Association of urineα1-microglobulin with kidney function decline and mortality in HIV-infected women

Vasantha Jotwani, Rebecca Scherzer, Alison Abraham, Michelle M. Estrella, Michael Bennett, Mardge H. Cohen, Marek Nowicki, Anjali Sharma, Mary Young, Phyllis C. Tien, Joachim H. Ix, Mark J. Sarnak, Chirag R. Parikh, Michael G. Shlipak

Research output: Contribution to journalArticle

25 Scopus citations

Abstract

Background and objectivesDespite advances in therapy, HIV-infected individuals remain at higher risk for kidney dysfunction than uninfected individuals. It was hypothesized that urine levels ofα1-microglobulin, a biomarker of proximal tubular dysfunction, would predict kidney function decline and mortality risk in HIV-infected and uninfected women. Design, setting, participants, & measurementsIn the Women’s Interagency HIV Study, urineα1-microglobulin and creatinine concentrations were measured in 903 HIV-infected and 287 uninfected women using stored urine from 1999 to 2000, when prevalence of tenofovir use was <1%. Participants were categorized into three categories by level ofα1-microglobulin–to-creatinine ratio, and associations with kidney decline and all-cause mortality over 8 years were evaluated. ResultsUrineα1-microglobulin was detectable in 60% of HIV-infected and 40% of uninfected women (P<0.001). Among HIV-infected women, there were 177 (22%), 61 (7%), and 128 (14%) patients with incident CKD, with 10% annual eGFR decline, and who died, respectively. Compared with HIV-infected women in the lowestα1-microglobulin category, HIV-infected women in the highestα1-microglobulin category had a 2.1-fold risk of incident CKD (95% confidence interval, 1.3 to 3.4), 2.7-fold risk of 10% annual eGFR decline (95% confidence interval, 1.2 to 5.9), and 1.6-fold mortality risk (95% confidence interval, 1.0 to 2.6) in models adjusting for kidney risk factors, baseline eGFR, and albuminuria. Among uninfected women, the highestα1-microglobulin category was associated with 3% (relative risk, 2.2; 95% confidence interval, 1.4 to 3.5) and 5% (relative risk, 2.2; 95% confidence interval, 1.1 to 4.3) annual eGFR decline relative to the lowestα1-microglobulin category ConclusionsProximal tubular dysfunction, indicated by urineα1-microglobulin, was independently associated with kidney function decline in HIV-infected and uninfected women and mortality risk among HIV-infected women.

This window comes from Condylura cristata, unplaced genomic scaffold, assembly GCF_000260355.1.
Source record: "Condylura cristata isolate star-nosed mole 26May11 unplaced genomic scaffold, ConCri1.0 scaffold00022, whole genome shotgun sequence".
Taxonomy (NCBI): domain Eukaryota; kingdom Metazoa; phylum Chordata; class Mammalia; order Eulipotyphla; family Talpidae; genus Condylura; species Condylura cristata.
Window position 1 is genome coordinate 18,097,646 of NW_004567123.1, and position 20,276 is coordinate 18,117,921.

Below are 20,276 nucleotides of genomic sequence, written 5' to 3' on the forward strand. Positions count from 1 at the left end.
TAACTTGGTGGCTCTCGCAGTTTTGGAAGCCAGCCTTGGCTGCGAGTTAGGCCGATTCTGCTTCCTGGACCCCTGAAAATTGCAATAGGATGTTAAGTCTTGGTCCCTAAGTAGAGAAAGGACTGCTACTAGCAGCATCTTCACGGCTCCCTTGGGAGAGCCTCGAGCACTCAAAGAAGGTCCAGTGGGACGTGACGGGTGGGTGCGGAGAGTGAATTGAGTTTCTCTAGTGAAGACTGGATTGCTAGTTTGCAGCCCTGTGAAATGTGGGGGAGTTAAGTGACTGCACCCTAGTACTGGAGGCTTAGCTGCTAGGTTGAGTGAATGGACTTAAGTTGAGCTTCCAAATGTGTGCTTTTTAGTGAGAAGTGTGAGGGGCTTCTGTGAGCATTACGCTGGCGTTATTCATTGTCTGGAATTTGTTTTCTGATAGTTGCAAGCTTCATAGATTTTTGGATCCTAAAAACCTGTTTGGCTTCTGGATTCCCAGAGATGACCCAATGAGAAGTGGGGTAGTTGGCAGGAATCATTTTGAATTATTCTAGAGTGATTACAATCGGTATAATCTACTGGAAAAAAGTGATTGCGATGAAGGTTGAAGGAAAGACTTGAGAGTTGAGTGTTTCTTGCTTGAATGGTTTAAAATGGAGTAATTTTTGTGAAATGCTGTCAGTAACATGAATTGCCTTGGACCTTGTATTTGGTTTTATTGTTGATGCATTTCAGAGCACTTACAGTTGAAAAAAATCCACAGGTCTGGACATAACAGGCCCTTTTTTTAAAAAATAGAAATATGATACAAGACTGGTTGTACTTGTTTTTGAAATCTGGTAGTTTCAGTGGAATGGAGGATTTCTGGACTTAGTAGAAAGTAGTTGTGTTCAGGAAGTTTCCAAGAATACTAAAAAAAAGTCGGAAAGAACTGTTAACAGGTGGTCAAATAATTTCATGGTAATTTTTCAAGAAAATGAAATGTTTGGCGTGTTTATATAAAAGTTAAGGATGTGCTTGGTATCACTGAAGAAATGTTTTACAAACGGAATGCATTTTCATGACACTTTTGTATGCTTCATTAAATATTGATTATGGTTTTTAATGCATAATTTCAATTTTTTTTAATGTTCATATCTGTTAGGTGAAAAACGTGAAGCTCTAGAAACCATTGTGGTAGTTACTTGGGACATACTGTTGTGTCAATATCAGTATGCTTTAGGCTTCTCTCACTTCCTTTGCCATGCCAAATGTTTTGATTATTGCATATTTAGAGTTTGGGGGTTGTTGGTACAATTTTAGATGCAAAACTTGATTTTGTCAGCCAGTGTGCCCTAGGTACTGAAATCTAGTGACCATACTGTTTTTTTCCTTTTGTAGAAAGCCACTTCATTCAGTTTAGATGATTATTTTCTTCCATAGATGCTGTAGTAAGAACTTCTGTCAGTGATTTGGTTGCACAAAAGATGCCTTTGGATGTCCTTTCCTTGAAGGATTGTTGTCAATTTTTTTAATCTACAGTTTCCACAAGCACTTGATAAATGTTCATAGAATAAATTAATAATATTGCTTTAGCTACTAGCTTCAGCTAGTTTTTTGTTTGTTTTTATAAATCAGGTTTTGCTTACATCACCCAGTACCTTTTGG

Original languageEnglish (US)
Pages (from-to)63-73
Number of pages11
JournalClinical Journal of the American Society of Nephrology
Volume10
Issue number1
DOIs
StatePublished - Jan 1 2015
Externally publishedYes

ASJC Scopus subject areas

  • Epidemiology
  • Critical Care and Intensive Care Medicine
  • Nephrology
  • Transplantation

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    Jotwani, V., Scherzer, R., Abraham, A., Estrella, M. M., Bennett, M., Cohen, M. H., Nowicki, M., Sharma, A., Young, M., Tien, P. C., Ix, J. H., Sarnak, M. J., Parikh, C. R., & Shlipak, M. G. (2015). Association of urineα1-microglobulin with kidney function decline and mortality in HIV-infected women. Clinical Journal of the American Society of Nephrology, 10(1), 63-73. https://doi.org/10.2215/CJN.03220314